Clem Snide: The Meat Of Life


Clem Snide

The Meat Of Life

Rating: 2.5/5.0

Label: 429 Records

Clem Snide’s Eef Barzelay has a unique voice- it’s front and center on his seventh release, The Meat of Life. To his credit, he sounds as though he’s genuinely smiling while singing most of these songs. It’s a strange smile, though; though some songs paint him as a person genuinely happy to be recording with his band, on other cuts you can almost hear him eager to turn and run from the studio. There’s a restrained note, a hesitant waver that seems to say “I don’t know if I’m ready for this again.”

That uncommitted feeling seeps its way into the record, despite great efforts from band members Brendan Fitzpatrick and Ben Martin. Cuts that should be “great” – the laid back groove of the title track, the soft rock of “Anita” – are reduced to being merely “good” through a series of odd or lazy lyrical twists and turns. “To grow the meat of life/ I will plant my seed” is not a poetic or appealing way to describe conception, it’s downright gross. Furthermore, it’s doubly disgusting when considered next to “Forgive Me, Love,” which features the lines “As we charge headlong into the fray/ Just chewin’ on the meat/ Chewin’ on the meat of life.”

It’s not all bad. Opener “Walmart Parking Lot,” though a frontrunner for 2010’s Worst Song Title, bristles with tense energy shifts and warbling, slightly strained vocals from Barzelay. “I Got High” floats along with a perfectly syncopated delivery and understated chord changes, while dedicated to “All you beautiful/ American girls and boys.” “Please” features a pleading intro and a sweet, restrained solo performance from Barzelay.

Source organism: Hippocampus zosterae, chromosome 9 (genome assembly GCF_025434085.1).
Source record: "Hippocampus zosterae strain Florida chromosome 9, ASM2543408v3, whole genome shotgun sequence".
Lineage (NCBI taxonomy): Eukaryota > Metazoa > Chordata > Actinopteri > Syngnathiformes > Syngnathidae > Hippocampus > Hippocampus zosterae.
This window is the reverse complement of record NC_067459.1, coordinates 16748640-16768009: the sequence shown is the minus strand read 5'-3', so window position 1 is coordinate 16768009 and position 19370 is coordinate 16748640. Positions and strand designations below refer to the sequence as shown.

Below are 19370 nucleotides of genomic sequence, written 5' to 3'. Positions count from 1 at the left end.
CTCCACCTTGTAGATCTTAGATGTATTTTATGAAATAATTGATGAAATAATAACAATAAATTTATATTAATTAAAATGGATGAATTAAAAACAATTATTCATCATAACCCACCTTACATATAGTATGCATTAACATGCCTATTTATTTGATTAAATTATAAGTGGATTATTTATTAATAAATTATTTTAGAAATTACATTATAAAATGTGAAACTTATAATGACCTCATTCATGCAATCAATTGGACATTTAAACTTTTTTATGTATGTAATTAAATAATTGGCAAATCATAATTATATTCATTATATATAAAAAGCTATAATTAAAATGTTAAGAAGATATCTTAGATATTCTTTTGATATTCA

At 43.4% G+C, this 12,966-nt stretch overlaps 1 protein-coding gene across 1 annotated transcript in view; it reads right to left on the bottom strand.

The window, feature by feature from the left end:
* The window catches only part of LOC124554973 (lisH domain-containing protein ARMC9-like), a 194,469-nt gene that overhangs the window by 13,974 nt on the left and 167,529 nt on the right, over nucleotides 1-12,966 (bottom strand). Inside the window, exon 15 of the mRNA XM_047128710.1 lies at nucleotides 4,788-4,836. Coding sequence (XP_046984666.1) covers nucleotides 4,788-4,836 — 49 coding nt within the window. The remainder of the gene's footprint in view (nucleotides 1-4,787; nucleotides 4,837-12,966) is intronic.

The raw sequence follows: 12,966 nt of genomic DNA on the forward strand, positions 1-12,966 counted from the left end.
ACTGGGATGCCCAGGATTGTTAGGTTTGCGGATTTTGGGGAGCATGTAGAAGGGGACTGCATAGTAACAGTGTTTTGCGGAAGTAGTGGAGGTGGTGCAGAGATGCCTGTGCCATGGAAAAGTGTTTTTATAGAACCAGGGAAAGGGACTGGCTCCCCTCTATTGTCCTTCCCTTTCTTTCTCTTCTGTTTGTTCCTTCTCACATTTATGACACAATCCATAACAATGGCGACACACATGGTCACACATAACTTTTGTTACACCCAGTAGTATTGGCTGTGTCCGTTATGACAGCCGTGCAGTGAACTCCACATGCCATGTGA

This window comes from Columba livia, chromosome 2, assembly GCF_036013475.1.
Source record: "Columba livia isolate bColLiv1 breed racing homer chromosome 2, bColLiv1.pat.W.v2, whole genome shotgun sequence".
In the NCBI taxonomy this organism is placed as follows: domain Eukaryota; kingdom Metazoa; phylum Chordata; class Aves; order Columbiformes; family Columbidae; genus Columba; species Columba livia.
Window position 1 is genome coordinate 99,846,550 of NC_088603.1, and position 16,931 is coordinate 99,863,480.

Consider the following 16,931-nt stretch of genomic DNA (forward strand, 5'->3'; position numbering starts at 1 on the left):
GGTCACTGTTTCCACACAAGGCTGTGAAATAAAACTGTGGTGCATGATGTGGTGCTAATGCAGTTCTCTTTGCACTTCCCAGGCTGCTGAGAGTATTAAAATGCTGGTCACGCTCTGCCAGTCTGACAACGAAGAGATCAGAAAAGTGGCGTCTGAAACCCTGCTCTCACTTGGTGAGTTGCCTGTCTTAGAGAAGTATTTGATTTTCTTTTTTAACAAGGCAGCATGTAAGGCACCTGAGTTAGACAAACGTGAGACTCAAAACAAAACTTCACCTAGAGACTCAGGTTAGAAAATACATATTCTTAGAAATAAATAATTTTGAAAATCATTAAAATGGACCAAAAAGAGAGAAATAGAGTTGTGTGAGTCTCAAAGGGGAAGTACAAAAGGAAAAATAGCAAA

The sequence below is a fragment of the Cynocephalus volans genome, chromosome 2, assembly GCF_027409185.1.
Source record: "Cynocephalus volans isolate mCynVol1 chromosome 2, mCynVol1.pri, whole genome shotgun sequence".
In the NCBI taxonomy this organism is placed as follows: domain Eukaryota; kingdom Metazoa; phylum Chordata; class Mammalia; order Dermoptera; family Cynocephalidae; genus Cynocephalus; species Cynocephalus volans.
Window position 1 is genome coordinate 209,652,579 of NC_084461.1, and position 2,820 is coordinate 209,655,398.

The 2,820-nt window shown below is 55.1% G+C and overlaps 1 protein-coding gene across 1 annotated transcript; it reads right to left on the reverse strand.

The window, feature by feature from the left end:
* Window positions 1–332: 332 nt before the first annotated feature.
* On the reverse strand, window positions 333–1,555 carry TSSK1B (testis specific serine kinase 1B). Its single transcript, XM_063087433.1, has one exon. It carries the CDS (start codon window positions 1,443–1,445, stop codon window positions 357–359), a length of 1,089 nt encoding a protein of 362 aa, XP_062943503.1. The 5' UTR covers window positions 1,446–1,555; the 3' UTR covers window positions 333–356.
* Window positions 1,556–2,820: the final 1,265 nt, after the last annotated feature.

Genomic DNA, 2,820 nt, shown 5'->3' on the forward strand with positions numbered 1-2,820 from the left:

Barzelay’s stripped performance on “Denver” is a highlight, and features some of the most detailed and mournful lyrics of his career. “I hope that you never forgive me/ Forever deny me your smile/ ‘Cause I met this woman in Denver/ And now she is carrying my child.” Supporting instrumentation is appropriately spare and haunting, and the track winds up a winner.

Enormous accolades need to be given to Fitzpatrick and Martin for their tight, controlled musicianship – and additional musicians Tony Crow, Roy Agee, and Carole Rabinowitz add depth and color to tracks like “With Nothing Much To Show For It” and “Denise.” Make no mistake, The Meat of Life is a fantastic-sounding record. Produced by the band and Mark Nevers, it’s dreamy, clean and still very much alive; its textures are layered and dense when needed, but never muddy. Tones are perfect, but ragged edges show through. Barzelay’s vocals are out front and crystal clear, making his lyrical oddities that much harder to ignore.

Still, The Meat of Life is ultimately a good-but-not-great record, full of enough subtle musical triumphs to make you smile through some terribly chosen lyrics. It’s not bad by any means – just frustratingly mediocre.

by Jason Stoff

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